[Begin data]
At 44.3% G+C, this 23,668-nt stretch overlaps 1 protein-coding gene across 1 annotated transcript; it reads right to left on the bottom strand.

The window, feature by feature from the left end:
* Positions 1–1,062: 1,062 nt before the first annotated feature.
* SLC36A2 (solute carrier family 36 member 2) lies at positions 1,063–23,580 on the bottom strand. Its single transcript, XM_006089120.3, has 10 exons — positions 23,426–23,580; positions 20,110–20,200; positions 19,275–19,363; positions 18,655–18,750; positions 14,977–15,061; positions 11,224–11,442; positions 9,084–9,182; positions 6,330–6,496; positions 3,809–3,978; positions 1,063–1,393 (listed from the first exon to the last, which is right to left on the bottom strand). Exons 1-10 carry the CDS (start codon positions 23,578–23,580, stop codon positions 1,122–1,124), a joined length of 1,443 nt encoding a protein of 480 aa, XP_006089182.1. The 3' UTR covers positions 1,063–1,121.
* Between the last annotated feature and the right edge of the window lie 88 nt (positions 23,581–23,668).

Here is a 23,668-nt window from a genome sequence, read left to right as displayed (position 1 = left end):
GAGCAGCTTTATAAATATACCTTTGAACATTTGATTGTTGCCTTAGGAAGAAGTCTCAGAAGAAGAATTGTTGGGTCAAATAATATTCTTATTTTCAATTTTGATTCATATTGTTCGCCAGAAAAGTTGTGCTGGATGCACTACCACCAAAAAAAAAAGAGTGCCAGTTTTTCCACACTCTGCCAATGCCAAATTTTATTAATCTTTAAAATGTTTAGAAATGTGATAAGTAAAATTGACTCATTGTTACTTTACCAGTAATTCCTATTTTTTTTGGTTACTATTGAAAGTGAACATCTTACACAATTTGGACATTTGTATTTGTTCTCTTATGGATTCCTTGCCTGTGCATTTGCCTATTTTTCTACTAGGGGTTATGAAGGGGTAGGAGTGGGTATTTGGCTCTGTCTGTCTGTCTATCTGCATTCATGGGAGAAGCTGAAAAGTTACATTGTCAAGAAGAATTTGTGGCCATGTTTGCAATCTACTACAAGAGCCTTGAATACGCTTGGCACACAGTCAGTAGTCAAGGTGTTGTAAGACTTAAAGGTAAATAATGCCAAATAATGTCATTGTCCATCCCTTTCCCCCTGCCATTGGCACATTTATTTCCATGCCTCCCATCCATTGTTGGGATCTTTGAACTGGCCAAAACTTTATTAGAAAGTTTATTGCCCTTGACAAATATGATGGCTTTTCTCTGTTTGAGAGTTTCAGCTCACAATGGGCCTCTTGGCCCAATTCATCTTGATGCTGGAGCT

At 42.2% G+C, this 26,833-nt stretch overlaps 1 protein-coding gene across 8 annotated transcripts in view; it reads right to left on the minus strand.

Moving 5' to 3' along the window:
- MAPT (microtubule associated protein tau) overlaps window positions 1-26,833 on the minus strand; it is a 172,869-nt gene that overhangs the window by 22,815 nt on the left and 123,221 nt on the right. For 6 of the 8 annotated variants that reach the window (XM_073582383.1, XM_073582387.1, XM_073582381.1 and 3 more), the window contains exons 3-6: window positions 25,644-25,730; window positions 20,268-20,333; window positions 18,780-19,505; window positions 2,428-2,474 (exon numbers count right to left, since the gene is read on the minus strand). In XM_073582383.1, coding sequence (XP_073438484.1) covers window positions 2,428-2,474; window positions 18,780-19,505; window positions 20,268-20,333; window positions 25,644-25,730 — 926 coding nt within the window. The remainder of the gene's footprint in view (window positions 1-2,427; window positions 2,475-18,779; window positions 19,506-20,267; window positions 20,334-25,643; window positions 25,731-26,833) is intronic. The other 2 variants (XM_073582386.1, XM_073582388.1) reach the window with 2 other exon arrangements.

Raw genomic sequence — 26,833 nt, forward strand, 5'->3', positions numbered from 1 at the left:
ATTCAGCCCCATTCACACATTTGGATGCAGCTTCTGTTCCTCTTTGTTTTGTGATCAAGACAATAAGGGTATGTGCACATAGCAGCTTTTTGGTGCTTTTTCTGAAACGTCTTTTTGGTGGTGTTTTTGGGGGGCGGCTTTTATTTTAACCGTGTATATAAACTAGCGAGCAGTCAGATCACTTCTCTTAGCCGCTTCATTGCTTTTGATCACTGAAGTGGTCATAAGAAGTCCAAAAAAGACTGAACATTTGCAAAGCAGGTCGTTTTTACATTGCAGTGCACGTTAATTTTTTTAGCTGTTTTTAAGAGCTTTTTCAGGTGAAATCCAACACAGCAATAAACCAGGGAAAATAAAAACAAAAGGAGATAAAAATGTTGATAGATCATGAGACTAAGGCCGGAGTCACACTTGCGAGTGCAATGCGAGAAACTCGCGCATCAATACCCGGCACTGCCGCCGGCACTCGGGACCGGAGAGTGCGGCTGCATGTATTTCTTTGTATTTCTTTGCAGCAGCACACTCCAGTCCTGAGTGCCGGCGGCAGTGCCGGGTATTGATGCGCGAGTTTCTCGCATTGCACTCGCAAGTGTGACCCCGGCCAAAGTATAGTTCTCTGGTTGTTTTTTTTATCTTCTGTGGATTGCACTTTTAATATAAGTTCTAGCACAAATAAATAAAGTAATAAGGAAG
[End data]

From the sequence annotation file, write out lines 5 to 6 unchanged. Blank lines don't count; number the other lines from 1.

* Between the last annotated feature and the right edge of the window lie 88 nt (positions 23,581–23,668).

Here is a 23,668-nt window from a genome sequence, read left to right as displayed (position 1 = left end):